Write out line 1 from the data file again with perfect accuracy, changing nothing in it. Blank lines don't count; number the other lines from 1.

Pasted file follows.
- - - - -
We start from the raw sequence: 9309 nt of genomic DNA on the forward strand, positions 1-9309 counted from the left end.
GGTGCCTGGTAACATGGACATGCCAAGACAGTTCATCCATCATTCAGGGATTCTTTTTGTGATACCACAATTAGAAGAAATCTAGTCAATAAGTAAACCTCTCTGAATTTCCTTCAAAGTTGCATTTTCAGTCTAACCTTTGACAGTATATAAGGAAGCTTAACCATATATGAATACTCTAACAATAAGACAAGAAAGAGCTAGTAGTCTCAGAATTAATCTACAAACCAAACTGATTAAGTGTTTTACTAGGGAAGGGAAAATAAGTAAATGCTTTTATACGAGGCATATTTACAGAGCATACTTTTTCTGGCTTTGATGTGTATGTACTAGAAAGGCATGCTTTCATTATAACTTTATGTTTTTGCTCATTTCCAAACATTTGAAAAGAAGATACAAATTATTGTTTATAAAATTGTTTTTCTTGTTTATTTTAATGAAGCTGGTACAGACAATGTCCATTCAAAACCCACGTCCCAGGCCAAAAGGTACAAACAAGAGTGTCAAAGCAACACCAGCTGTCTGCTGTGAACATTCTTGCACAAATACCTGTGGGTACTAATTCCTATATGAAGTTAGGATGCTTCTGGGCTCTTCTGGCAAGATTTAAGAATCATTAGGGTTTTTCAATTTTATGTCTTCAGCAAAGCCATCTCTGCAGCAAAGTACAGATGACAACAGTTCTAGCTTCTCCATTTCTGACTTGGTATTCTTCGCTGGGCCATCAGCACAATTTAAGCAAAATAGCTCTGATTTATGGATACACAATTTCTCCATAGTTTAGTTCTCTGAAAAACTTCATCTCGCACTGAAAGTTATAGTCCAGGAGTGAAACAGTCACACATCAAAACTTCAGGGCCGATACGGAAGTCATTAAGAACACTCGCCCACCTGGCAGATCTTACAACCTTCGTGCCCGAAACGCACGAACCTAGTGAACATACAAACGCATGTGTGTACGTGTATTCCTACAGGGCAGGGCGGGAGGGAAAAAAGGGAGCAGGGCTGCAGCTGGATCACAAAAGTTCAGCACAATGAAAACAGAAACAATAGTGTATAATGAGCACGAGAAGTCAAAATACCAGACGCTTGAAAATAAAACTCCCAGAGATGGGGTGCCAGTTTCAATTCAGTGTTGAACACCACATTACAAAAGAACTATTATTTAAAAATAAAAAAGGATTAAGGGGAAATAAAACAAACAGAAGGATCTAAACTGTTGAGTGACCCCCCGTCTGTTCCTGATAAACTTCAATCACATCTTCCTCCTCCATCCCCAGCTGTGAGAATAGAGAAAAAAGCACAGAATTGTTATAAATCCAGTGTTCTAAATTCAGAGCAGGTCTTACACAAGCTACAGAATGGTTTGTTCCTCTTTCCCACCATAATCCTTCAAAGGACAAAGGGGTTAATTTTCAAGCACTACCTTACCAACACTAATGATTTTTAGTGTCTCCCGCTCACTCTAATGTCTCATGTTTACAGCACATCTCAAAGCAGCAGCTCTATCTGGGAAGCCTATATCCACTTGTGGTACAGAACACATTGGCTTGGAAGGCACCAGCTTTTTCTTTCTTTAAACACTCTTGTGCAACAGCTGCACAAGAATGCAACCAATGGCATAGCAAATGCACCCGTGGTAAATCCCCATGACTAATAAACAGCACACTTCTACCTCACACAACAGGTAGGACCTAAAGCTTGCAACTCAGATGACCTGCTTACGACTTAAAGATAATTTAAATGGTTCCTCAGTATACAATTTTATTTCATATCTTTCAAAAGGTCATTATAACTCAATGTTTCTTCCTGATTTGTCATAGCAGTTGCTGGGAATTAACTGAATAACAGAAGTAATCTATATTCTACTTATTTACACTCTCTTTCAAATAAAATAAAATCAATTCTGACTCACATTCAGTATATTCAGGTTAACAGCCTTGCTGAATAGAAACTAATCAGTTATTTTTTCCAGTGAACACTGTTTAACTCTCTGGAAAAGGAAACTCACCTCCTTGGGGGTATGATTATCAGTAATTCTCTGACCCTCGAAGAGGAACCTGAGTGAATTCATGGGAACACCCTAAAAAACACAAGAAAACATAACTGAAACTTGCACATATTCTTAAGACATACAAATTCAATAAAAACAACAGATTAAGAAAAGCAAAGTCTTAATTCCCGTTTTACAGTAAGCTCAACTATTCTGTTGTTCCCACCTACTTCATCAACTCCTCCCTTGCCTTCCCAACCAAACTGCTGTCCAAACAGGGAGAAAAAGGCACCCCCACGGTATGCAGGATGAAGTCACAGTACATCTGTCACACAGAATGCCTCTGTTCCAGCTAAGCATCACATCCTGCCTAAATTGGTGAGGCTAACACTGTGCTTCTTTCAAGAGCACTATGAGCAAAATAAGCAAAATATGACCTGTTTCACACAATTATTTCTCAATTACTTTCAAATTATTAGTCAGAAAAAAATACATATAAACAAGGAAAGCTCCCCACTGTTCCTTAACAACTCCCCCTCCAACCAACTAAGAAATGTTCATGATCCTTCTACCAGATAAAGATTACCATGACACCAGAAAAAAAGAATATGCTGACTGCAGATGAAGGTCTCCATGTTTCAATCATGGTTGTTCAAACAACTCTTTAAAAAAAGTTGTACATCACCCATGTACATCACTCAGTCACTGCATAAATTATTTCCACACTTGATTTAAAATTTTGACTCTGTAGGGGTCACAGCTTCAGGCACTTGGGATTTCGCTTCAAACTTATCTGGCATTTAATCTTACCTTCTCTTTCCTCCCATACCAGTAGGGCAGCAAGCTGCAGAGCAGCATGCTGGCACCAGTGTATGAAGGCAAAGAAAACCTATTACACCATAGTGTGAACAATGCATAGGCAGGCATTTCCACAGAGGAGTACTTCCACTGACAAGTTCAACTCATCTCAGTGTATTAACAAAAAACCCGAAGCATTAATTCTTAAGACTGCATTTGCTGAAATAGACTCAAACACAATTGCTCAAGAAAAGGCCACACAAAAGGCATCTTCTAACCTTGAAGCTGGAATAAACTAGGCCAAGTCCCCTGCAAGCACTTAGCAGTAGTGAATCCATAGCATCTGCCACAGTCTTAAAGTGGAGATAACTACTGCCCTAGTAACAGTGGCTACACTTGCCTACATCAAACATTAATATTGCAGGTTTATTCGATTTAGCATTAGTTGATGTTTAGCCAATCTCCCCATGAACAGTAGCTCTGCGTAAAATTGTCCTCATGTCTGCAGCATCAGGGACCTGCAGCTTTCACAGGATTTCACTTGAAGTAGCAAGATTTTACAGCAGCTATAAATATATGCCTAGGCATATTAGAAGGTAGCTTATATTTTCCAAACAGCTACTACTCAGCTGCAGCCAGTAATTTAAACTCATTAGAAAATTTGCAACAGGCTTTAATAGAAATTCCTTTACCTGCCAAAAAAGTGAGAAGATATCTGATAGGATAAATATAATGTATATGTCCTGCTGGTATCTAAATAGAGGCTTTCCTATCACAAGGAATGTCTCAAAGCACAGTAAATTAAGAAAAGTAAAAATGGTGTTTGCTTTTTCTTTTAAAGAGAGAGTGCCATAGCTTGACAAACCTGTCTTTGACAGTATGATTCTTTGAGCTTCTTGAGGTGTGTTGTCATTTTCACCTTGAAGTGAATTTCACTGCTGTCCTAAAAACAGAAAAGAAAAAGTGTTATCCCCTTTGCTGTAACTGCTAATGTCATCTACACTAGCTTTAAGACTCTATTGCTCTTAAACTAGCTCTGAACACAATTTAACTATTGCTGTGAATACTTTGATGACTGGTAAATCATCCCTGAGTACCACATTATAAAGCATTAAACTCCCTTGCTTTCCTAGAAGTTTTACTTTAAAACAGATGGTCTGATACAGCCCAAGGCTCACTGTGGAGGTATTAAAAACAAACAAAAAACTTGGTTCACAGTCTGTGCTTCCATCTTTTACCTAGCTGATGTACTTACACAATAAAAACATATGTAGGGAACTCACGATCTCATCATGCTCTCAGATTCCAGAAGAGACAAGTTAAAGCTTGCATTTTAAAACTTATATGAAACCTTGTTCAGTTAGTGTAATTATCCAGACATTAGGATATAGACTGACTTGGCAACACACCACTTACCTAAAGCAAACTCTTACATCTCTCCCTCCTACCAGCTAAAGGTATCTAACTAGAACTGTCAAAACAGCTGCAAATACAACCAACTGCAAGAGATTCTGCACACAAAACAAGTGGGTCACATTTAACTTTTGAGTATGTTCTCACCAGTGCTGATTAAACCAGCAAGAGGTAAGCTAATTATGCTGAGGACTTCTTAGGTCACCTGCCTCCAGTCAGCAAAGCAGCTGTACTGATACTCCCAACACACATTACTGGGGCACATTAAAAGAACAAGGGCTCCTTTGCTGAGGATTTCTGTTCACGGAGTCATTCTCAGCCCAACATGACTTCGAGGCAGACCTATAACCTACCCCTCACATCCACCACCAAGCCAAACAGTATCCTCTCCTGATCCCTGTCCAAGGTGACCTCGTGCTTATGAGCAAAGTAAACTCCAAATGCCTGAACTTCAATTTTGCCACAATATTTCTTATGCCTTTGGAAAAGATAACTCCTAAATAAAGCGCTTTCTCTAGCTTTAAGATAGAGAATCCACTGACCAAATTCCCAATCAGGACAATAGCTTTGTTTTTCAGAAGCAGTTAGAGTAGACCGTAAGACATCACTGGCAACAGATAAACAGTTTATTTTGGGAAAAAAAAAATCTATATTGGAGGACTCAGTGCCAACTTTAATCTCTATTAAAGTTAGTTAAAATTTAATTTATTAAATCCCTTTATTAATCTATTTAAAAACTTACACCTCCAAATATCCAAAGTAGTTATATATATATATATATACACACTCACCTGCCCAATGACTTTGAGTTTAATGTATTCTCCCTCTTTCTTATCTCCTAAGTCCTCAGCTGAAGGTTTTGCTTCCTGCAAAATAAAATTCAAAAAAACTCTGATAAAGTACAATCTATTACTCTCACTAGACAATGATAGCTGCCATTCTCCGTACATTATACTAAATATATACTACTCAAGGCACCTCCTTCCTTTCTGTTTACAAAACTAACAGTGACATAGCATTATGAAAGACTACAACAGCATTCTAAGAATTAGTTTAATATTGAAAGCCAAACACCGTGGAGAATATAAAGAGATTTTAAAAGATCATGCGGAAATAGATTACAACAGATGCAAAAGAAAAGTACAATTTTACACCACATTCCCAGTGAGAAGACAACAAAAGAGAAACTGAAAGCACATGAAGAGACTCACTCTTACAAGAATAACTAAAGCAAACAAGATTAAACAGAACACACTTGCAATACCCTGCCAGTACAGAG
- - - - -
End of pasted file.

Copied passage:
We start from the raw sequence: 9309 nt of genomic DNA on the forward strand, positions 1-9309 counted from the left end.